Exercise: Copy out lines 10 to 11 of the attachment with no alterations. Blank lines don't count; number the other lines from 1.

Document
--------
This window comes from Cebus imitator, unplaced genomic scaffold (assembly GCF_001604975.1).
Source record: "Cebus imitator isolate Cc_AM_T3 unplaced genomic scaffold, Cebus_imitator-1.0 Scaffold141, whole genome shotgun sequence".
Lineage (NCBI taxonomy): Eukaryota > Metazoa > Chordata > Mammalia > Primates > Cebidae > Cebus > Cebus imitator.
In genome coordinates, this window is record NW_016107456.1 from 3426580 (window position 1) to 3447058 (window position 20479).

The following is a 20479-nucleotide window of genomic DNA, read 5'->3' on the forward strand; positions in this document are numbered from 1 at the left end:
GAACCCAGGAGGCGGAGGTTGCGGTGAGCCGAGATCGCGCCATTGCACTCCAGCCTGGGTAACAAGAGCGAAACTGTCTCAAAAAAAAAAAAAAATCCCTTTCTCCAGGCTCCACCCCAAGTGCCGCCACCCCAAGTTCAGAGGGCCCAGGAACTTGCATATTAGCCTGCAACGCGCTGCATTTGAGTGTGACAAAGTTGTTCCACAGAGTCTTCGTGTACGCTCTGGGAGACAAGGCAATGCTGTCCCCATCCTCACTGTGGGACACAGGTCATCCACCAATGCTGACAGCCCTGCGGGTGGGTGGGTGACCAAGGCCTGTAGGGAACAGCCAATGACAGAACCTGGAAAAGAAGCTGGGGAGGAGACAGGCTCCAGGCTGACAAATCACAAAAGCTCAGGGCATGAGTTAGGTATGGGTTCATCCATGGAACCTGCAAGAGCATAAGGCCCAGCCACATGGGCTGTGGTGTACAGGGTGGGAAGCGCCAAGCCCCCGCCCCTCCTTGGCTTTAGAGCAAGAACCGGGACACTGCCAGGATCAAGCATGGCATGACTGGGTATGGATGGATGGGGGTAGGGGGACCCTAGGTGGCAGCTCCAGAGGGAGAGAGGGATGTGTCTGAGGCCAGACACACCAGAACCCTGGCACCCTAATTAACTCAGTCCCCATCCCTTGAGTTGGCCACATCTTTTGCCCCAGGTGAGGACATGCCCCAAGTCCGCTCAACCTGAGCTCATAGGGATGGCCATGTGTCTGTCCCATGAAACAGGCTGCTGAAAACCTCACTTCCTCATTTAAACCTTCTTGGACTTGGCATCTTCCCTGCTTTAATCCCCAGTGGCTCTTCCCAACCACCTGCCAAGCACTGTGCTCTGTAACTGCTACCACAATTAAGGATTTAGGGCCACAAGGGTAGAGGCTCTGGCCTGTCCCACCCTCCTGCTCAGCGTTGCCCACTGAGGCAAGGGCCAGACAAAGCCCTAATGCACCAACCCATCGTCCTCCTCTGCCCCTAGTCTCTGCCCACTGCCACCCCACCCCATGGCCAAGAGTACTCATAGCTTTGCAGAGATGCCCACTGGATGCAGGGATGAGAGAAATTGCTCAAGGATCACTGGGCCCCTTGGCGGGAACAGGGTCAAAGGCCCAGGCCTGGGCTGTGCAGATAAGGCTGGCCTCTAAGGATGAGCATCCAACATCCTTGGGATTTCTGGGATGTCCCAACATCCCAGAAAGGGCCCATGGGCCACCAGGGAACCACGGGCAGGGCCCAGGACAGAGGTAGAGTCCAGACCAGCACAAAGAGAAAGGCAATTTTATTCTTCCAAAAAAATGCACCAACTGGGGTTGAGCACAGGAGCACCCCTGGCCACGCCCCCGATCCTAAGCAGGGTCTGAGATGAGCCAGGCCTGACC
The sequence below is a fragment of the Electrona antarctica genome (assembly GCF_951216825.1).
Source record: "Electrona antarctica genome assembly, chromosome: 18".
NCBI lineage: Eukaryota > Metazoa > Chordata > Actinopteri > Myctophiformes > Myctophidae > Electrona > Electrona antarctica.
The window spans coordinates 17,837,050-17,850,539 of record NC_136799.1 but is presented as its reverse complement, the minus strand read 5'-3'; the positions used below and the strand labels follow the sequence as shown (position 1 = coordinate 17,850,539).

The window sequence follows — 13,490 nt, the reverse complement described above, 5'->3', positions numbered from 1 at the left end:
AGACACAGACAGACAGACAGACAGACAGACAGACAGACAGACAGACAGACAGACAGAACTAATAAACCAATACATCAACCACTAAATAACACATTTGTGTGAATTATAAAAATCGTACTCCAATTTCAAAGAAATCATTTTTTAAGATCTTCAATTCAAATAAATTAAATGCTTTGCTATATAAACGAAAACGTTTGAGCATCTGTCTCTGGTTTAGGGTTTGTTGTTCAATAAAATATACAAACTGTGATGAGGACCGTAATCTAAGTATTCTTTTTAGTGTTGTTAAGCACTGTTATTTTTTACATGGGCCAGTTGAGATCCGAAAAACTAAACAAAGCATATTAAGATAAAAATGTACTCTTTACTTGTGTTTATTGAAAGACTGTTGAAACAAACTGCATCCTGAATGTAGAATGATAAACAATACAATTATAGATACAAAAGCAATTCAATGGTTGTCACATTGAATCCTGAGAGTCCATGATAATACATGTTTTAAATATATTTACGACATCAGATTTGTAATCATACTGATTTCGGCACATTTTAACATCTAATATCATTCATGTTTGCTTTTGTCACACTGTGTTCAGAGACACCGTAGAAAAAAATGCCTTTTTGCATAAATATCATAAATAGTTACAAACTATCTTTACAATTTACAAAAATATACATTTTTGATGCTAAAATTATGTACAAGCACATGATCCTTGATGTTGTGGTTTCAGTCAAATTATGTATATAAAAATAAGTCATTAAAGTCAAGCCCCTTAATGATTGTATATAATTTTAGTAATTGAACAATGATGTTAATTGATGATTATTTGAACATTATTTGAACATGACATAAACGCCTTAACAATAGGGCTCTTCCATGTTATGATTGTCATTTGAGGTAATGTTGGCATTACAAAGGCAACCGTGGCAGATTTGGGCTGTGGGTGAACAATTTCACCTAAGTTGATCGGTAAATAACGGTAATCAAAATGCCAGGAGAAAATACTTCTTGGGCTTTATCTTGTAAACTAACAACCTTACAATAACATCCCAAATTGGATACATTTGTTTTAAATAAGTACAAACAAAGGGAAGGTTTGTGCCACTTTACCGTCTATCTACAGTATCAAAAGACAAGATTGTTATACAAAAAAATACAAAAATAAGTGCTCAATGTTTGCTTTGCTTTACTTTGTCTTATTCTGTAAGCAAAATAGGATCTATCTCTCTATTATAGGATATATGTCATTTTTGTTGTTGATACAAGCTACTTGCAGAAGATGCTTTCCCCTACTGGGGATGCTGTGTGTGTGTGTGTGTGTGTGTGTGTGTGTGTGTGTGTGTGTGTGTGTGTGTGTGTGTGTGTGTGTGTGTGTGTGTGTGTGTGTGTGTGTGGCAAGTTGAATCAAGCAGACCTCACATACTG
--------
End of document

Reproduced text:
The window spans coordinates 17,837,050-17,850,539 of record NC_136799.1 but is presented as its reverse complement, the minus strand read 5'-3'; the positions used below and the strand labels follow the sequence as shown (position 1 = coordinate 17,850,539).

The window sequence follows — 13,490 nt, the reverse complement described above, 5'->3', positions numbered from 1 at the left end: